An editorial in The National newspaper in the United Arab Emirates stopped barely short of climate denial in reacting to the IPCC report. In an editorial headlined Climate needs a careful response, it advocated full speed ahead but, with a nod to climate change, by alternative energy means: “The answer to the climate-change dilemma lies in a measured approach. We need to make practical changes such as those underway in the UAE, which is introducing nuclear and solar power and other sustainable technologies, but we must also do much more research. The need to reduce our reliance on fossil fuels is acknowledged, but so too is the reality that only they can service immediate global energy needs. And one interpretation of eliminating greenhouse emissions altogether would mean eliminating all animal life, including humans.”

In Canada a group of independent policy analysts, economists, business people and former politicians today launched an organization called Canada’s Ecofiscal Commission. It says it aims to “to align Canada’s economic and environmental aspirations. We believe this is both possible and critical for our country’s continuing prosperity.” The commission’s first report, identifying a set of policy targets that are extremely contentious in a country that is one of the world’s biggest oil and gas producers, and which famously pulled out of the Kyoto Accord:  

  • Road-congestion pricing
  • Municipal user fees.
  • Carbon pricing.
  • Subsidy reform.
  • Air-pollution pricing.
  • Water pollution pricing.
  • Water use pricing.
  • Catastrophic risk pricing.

In the United States, where today’s mid-term elections will determine control of the Senate, Republican Senator Jim Inhofe called the IPCC ” a front for the environmental left” in a statement responding to its fifth report. Inhofe, senior member of the Environment and Public Works Committee, has said he will lead the committee if the Republicans control the American Senate after today. An excerpt of his statement:

“The idea that our advanced industrialized economy would ever have zero carbon emissions is beyond extreme and further proof that the IPCC is nothing more than a front for the environmental left. It comes as no surprise that the IPCC is again advocating for the implementation of extreme climate change regulations that will cripple the global economy and send energy prices skyrocketing. The United States is in the midst of an energy renaissance that has the potential to bring about American energy independence, which would strengthen our national security and energy reliability for generations into the future. At a time of economic instability and increased threats to American interests, the IPCC’s report is little more than high hopes from the environmental left.”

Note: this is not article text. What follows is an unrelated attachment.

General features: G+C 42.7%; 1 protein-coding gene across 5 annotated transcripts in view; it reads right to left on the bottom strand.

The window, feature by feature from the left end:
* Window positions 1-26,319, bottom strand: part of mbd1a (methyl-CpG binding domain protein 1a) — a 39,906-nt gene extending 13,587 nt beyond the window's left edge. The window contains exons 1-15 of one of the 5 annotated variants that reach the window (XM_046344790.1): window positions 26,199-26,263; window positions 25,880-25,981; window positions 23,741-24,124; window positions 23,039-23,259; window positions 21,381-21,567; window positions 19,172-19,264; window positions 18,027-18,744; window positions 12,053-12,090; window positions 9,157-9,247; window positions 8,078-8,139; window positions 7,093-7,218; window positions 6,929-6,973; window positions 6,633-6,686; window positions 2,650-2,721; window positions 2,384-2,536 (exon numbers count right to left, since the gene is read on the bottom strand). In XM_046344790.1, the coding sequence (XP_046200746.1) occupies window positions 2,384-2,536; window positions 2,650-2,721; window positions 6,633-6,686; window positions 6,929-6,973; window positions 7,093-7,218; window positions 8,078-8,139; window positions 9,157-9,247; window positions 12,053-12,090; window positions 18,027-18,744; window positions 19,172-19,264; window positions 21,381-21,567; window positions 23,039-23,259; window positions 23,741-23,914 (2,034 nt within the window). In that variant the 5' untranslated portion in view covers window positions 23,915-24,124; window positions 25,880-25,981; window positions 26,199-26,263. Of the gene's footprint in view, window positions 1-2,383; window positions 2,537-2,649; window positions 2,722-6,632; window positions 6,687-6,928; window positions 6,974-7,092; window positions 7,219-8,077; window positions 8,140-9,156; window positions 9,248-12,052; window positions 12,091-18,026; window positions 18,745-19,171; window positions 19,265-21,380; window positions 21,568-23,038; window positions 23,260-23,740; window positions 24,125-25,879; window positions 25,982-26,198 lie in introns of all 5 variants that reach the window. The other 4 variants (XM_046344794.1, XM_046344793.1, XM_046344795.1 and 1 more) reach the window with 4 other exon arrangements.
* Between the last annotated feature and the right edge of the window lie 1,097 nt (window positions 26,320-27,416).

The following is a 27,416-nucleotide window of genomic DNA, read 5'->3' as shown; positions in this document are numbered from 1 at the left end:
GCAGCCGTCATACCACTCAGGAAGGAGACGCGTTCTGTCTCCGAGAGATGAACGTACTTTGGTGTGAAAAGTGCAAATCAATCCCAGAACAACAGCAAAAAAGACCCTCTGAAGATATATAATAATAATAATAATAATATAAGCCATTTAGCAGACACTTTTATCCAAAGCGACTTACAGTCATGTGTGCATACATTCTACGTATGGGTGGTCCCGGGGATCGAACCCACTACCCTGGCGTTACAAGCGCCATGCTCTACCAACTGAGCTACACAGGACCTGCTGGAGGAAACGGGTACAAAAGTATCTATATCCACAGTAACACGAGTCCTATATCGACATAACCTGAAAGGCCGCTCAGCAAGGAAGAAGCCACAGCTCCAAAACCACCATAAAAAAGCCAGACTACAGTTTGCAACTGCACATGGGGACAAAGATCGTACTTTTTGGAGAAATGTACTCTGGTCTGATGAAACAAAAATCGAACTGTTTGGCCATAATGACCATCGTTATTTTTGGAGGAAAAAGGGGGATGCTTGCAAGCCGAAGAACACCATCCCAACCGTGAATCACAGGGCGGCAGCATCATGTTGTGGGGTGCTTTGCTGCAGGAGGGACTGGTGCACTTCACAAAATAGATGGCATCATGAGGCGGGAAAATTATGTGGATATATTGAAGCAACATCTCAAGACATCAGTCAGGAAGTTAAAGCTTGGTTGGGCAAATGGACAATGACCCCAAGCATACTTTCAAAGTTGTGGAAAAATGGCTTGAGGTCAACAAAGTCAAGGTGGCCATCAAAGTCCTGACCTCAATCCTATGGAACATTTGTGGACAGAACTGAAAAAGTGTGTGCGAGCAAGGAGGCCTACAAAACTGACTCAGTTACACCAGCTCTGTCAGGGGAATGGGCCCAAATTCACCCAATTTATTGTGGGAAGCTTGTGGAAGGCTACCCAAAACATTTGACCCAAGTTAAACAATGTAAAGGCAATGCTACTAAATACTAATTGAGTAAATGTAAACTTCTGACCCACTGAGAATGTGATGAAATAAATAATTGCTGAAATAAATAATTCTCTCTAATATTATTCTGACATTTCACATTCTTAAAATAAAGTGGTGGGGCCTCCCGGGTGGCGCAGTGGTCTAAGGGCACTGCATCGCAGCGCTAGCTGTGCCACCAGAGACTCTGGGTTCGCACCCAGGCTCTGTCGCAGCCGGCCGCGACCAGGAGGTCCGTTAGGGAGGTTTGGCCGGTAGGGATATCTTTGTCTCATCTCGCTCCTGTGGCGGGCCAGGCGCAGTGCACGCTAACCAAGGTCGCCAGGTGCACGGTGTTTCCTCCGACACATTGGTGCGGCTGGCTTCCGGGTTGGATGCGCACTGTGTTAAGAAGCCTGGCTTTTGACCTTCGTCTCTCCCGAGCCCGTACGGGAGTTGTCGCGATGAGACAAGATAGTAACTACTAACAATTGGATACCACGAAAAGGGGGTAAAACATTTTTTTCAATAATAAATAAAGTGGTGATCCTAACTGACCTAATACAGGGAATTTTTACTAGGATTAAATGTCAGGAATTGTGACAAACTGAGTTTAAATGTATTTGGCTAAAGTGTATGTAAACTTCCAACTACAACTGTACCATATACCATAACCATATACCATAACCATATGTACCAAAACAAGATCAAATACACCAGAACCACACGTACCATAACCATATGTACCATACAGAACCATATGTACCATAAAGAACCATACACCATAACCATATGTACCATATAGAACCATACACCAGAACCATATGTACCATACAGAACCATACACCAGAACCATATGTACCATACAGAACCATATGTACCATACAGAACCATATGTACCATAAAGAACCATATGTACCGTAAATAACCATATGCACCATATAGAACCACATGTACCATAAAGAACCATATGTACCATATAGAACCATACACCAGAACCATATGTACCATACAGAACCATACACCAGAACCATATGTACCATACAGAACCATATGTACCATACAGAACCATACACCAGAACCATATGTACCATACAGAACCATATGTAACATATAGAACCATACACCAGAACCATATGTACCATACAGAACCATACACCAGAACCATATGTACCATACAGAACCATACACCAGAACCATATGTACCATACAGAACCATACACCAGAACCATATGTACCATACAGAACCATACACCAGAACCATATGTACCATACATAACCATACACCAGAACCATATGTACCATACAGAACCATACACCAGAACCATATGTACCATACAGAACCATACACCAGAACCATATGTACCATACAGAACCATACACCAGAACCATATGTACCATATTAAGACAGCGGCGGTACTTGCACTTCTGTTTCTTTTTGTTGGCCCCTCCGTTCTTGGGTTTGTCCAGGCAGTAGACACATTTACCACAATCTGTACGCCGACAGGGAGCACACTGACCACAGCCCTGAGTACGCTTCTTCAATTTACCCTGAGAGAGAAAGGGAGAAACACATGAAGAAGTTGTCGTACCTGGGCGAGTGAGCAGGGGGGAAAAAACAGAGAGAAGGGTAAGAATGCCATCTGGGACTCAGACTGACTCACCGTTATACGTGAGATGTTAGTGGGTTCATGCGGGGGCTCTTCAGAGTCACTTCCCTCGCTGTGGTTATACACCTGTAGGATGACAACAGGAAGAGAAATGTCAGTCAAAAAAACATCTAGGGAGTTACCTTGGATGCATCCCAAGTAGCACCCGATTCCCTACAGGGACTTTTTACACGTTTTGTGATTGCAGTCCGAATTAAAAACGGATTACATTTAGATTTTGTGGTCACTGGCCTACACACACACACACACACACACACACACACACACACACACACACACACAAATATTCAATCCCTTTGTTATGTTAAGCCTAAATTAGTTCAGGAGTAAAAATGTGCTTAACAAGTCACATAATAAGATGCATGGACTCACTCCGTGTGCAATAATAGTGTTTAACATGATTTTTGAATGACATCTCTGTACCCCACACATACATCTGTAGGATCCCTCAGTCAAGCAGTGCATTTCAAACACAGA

U.S. Republican Senator Jim Inhofe in March, 2014. Photo By Glenn Fawcett, U.S. Department of Defence, public domain

U.S. Republican Senator Jim Inhofe in March, 2014. Photo By Glenn Fawcett, U.S. Department of Defence, public domain

Climate denial is a common and popular position in the United States where, for example, Fox News last week gave one of America’s most prominent deniers a “warm welcome,” reported Media Matters:

“The October 28 edition of Fox News’ The Kelly File featured John Coleman, co-founder of The Weather Channel, allowing him to promote his belief that “man-made global climate change is a myth.” During the segment, Coleman falsely claimed that the scientific consensus that human activities drive climate change is based on “bad, bad science” and repeated the falsehoods that an increase in Arctic ice disproves global warming and that polar bears are doing just fine. He also blamed Al Gore for making it difficult for a climate skeptic to “get on TV….

“For years, Coleman has been connected to the Heartland Institute, which has been funded by fossil-fuel interests, and its promotion of climate change denial. Coleman was featured at a Heartland Institute climate conference in July of this year.